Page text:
Audit Events in Ignition 8.1.18

Compared to 8.1.17 I am seeing new behavior that every tag change made by the system (not by the user) is being sent to the audit log in 8.1.18. I noticed this in our Kafka stream after the tag gateway was updated to 8.1.18:

Audit events in the millions caught my eye.

Looking at the data I can see that every single system driven tag change is being logged to the audit profile.

Was there any change in 8.1.18 and is this expected behavior?

Edit
We did not change the module when upgrading from 8.1.17 to 8.1.18.

In 8.1.17 we saw far fewer audit events happening, typically less than 100 per day.

Thanks,

Nick

It looks like 8.1.18 saw the addition of audit events from tag write calls within Perspective sessions. It also seems that a regression was introduced here that also brought in events from any gateway scope (tag event scripts, etc) instead of just Perspective sessions. This might account for some of the increased activity in the audit. This shows to be resolved with 8.1.19.

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@kcollins1 thanks for the quick response, much appreciated.

I don’t suppose there is anyway to prevent it from happening within 8.1.18?

At the point where we send the data to Kafka, I don’t immediately see a field that would allow us to choose not to send an event other than something like actor and actor host being unknown:

  public void sendAuditData(AuditRecord record) {
      if (kafkaConfig.getAuditEnabled()) {
          long epochms = record.getTimestamp().getTime();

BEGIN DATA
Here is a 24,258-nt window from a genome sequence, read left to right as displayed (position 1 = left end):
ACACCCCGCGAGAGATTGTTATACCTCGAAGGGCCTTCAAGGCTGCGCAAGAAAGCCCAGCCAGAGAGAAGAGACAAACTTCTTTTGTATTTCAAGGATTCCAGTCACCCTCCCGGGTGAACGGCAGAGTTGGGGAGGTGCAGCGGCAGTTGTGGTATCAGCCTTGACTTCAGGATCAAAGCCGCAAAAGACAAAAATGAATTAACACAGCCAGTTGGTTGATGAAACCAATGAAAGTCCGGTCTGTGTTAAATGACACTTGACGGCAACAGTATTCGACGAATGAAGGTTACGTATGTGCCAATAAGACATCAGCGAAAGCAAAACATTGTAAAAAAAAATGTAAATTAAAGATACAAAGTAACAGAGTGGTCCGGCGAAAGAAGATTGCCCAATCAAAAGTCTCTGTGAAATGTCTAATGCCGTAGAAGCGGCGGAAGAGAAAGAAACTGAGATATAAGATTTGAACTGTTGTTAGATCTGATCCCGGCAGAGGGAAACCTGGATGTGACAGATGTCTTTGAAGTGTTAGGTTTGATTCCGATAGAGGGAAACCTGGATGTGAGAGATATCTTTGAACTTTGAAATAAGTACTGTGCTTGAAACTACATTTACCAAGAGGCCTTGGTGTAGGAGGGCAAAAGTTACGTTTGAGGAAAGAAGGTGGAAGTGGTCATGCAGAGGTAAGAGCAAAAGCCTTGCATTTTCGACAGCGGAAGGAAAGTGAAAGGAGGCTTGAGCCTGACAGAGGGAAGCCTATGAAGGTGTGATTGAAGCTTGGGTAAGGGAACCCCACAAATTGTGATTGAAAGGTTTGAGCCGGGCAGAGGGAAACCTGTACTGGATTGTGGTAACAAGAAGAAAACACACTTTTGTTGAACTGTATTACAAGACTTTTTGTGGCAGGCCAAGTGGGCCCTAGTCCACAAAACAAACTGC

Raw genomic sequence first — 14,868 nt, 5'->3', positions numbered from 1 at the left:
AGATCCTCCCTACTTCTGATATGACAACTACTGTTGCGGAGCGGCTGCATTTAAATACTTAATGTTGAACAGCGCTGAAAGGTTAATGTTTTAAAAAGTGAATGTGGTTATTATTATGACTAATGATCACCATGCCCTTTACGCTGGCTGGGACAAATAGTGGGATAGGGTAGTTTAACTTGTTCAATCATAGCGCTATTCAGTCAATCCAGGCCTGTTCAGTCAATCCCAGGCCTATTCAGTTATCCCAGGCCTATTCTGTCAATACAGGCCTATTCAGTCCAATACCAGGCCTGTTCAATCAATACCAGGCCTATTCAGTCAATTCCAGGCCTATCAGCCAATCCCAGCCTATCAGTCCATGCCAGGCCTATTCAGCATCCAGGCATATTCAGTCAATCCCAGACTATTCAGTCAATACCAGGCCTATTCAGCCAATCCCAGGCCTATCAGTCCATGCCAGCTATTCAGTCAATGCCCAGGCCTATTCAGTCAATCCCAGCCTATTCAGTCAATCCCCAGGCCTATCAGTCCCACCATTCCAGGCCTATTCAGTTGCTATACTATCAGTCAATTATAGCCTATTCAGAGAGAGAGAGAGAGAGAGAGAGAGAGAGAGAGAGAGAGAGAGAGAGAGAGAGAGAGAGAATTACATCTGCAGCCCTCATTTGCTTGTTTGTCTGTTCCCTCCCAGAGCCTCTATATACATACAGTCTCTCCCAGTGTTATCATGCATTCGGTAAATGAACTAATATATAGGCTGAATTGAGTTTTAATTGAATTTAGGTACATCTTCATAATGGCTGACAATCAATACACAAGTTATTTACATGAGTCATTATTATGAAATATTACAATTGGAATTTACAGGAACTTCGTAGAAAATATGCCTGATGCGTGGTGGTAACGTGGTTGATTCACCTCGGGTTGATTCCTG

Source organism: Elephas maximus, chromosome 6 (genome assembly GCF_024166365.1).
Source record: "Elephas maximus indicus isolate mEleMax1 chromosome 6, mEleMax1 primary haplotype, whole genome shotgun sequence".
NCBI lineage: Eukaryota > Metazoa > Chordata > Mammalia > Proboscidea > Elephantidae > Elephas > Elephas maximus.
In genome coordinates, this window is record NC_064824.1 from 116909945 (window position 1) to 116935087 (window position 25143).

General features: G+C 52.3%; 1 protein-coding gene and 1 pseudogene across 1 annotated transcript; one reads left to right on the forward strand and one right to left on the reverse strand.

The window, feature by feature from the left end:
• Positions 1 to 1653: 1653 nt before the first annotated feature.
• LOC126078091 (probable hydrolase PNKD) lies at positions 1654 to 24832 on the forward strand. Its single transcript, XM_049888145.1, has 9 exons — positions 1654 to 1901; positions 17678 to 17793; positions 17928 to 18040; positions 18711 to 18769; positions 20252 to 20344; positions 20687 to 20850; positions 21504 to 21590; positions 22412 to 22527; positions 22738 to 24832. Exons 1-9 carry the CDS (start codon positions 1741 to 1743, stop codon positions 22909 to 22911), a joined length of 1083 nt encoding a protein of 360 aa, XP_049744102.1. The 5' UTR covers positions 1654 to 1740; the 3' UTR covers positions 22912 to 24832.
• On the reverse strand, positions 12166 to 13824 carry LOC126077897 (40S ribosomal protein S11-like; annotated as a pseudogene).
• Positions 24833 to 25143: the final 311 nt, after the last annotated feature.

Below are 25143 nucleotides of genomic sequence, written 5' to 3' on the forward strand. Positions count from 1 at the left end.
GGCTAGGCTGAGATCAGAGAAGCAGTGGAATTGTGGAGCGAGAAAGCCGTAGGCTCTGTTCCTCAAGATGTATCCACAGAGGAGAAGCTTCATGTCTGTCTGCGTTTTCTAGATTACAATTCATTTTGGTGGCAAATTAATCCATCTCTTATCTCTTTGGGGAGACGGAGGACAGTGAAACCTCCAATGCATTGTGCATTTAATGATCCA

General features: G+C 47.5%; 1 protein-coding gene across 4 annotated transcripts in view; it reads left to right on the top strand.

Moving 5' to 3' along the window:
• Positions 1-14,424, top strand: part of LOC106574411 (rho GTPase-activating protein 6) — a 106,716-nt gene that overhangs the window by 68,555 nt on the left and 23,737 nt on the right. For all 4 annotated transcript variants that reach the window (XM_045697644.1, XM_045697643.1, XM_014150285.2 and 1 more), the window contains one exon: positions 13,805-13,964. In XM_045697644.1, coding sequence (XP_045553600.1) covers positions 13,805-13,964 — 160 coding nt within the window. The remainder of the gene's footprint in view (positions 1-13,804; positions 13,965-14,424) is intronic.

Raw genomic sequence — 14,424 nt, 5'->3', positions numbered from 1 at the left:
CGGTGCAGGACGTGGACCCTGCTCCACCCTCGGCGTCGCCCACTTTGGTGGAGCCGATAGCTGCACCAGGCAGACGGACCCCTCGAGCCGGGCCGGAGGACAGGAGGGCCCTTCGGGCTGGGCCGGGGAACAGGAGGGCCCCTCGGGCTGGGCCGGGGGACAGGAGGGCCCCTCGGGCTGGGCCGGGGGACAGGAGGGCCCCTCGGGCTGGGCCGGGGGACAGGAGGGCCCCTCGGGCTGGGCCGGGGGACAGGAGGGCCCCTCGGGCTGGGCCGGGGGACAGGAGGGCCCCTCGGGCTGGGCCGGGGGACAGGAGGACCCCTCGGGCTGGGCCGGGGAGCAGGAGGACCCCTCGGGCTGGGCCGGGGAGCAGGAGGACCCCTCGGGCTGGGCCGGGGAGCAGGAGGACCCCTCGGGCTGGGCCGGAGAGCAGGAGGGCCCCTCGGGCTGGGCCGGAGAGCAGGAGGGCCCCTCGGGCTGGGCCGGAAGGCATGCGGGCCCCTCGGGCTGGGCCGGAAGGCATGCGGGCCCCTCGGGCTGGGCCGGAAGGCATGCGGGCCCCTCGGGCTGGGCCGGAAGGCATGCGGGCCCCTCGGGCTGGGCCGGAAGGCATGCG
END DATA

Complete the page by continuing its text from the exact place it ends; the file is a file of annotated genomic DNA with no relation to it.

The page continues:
try {
              String json = new JSONObject()
                      .put("epochms", epochms)
                      .put("originatingSystem", record.getOriginatingSystem())
                      .put("originatingContext", record.getOriginatingContext())
                      .put("actor", record.getActor())
                      .put("actorHost", record.getActorHost())
                      .put("action", record.getAction())
                      .put("actionTarget", record.getActionTarget())
                      .put("actionValue", record.getActionValue())
                      .put("statusCode", record.getStatusCode())
                      .toString();
              SinkData toSend = new SinkData(auditTopic, json, auditSinkName);
              sendKafkaData(toSend, true);
          } catch (JSONException e) {
              logger.error("Error sending audit record: " + e.getCause());
              this.auditSink.addOneFailedCount(auditSignature);
          }
      }
  }

Adding
The way we have it setup is whatever goes to DB is also sent to Kafka so we could only control the Kafka route and whatever happens when an audit record is logged to our MSSQL DB is largely out of our control other than turning it on or off.

Thanks,

Nick

I don’t suppose there is anyway to prevent it from happening within 8.1.18?

Not that I can see… Here are the two other threads that relate to the issue, for reference:

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@kcollins1 we upgraded a gateway to 8.1.19 today and it seems this issue is still present. As an example, we can count around 5000 audit events in ~10 minutes time.

Can you please verify?

Thanks,

Nick

I do expect there to be more audit events occurring with 8.1.18+, but hopefully the new ones you’re observing are indeed from Perspective sessions (with the fix from 8.1.19 reducing the unintended additions)?

I have our Kafka module installed on one of our tag gateways And this is around 20 minutes of audit events:

Looking at the events themselves, they originate from the front end gateway so this does point to them coming from perspective sessions.

However, the volume of audit events is still too much and we do not want to see an audit event for every single tag change that happens due to a perspective session. While we can manage with the retention period on the audit profile, the concern we have is excessive storage consumption without a need for the data.

For users like us that do not want to see all of these events, it seems like there should be an option to shut them off.

I think I mentioned before, but we split the audit events to MSSQL and Kafka so while Kafka is not really a concern for memory, MSSQL always is.

Thanks,

Nick